Trade bodies and industry figures have heralded the opening of The Green Investment Bank as a ‘significant milestone’ in attracting the investment needed to decarbonise the UK’s economy.
Backed by £3bn of government funding, GIB aims to leverage large amounts of private capital to fund clean energy projects and expand the green economy.
Ben Caldecott, head of policy at environmental investment company Climate Change Capital, said: “Today is a significant milestone and we commend the government for quickly launching this important, first-of-a-kind institution.
“Over time there will be many opportunities for the GIB to spur investment into the modernisation of the UK energy system, but in the near-term it must focus on what’s possible given its relatively small £3bn capitalisation. It must also align its work closely with other government initiatives, such as the £50bn UK Infrastructure Guarantee Scheme.”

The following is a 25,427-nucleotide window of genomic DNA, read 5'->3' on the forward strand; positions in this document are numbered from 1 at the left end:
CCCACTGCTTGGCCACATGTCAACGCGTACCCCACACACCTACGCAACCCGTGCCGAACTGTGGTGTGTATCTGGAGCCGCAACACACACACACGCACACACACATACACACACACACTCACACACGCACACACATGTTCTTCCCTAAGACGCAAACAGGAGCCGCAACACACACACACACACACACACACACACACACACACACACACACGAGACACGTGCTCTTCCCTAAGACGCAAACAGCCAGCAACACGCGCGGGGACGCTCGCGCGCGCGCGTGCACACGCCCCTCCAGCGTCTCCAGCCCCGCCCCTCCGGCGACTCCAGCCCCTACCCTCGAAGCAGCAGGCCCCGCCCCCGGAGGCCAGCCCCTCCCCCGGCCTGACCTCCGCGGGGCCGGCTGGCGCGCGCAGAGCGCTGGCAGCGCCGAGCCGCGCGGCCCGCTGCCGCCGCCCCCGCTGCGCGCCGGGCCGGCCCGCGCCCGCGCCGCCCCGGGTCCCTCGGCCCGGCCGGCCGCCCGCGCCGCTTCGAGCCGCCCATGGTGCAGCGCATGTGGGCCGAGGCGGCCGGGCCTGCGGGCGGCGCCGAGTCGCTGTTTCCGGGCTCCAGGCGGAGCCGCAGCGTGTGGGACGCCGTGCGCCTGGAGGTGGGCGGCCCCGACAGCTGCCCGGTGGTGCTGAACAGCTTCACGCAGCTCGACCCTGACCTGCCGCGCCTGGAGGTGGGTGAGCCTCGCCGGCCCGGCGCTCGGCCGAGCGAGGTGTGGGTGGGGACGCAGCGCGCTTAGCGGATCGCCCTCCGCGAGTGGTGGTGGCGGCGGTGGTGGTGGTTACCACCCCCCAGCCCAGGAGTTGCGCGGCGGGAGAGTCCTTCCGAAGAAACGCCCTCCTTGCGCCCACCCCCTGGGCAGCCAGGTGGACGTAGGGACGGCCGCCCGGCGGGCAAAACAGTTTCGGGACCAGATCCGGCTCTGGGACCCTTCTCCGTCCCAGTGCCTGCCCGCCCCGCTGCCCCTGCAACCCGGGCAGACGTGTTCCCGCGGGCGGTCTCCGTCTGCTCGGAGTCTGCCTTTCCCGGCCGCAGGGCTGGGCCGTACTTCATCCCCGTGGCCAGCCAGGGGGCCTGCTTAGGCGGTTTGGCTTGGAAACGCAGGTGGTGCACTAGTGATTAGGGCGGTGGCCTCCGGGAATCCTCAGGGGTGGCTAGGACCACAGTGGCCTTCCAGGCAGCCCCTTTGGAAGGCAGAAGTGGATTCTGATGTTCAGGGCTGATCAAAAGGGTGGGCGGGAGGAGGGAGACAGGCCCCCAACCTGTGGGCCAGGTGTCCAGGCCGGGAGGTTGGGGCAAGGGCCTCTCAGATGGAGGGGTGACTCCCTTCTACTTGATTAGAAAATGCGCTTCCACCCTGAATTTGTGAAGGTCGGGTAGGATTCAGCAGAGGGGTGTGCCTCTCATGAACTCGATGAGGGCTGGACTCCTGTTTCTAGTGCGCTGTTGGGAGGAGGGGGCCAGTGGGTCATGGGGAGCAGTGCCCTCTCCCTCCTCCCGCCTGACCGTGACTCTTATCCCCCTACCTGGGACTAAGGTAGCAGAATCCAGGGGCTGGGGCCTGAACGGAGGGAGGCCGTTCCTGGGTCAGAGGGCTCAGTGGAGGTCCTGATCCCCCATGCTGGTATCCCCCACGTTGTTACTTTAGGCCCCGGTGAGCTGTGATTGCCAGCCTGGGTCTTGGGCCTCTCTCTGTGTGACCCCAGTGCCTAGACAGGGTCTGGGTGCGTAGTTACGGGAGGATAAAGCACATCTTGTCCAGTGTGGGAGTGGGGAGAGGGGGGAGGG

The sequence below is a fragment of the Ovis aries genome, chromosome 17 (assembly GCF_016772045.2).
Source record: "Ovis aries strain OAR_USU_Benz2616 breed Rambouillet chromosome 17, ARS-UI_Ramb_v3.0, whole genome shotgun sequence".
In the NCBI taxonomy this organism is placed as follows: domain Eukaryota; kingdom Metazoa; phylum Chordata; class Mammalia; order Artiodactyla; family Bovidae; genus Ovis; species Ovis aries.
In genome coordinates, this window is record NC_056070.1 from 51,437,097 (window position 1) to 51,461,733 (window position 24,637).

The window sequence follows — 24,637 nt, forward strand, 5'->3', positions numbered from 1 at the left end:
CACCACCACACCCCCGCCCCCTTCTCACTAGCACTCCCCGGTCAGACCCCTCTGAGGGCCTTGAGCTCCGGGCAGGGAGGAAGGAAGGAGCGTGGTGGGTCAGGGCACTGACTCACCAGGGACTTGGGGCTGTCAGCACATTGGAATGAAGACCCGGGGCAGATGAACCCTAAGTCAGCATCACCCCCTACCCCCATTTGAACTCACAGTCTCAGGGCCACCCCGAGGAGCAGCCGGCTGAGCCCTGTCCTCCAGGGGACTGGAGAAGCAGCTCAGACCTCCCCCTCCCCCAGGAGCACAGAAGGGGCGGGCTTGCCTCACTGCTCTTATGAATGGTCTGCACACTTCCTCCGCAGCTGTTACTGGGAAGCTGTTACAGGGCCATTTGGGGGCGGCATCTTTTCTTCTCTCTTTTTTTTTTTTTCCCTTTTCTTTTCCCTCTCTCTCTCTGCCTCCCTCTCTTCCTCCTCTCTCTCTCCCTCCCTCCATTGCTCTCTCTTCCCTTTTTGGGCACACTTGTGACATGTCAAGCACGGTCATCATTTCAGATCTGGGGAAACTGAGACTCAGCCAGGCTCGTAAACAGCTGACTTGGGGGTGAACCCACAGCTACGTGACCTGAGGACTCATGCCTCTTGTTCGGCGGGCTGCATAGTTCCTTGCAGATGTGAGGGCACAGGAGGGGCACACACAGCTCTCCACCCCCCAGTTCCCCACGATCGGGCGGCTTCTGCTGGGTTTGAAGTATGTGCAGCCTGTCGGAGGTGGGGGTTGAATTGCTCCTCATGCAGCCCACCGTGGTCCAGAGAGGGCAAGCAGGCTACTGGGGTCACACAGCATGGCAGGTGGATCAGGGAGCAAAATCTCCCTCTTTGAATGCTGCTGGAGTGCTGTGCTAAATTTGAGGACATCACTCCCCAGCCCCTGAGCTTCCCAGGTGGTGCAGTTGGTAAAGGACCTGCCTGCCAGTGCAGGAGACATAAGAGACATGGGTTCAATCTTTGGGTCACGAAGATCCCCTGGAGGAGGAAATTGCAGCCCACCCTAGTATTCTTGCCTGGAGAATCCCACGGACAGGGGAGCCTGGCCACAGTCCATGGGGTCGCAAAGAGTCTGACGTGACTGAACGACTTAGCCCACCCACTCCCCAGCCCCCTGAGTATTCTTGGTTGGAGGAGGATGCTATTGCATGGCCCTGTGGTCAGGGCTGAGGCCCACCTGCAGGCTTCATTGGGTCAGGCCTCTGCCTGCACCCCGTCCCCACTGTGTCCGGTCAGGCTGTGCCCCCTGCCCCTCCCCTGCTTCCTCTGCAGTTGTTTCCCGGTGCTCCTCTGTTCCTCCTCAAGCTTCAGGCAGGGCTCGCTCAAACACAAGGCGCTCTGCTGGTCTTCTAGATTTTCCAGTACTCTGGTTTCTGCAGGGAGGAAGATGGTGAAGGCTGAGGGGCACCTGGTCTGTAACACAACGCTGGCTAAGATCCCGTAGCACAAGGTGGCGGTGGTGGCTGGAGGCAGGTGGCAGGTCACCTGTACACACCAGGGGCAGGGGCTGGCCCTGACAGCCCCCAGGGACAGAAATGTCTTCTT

Both the Renewable Energy Association (REA) and RenewableUK were similarly full of praise for the welcome financial boost offered to the industry but called on officials to do more in order to maximise the deployment of renewable energy technologies.
REA chief executive Gaynor Hartnell said: “We are pleased that the first investment is a bioenergy project. We hope that biomass and waste-to-energy – as well as offshore wind – will form a significant component of the Bank’s activity. It is important to get as much leverage as possible from the initial £3 billion and investment in a diverse portfolio of renewable technologies will be helpful. As the Bank’s funding expands in future, it would be fantastic if it could follow in the footsteps of the German state-owned bank KfW.”
RenewableUK’s deputy chief executive Maf Smith said: “The opening of the Green Investment Bank comes at a crucial time for the renewables sector, the day before the publication of the Energy Bill which will set the framework for the entire energy industry for decades to come. Today’s unequivocal assurances on investment, from some of the biggest hitters in the cabinet, provide further tangible proof that the renewables sector is regarded by those at the heart of policy-making as one of the main engines for growth. We trust that a similar message will be forthcoming in the Energy Bill so that we can deliver more than 88,000 jobs in the wind wave and tidal sectors alone by 2021.”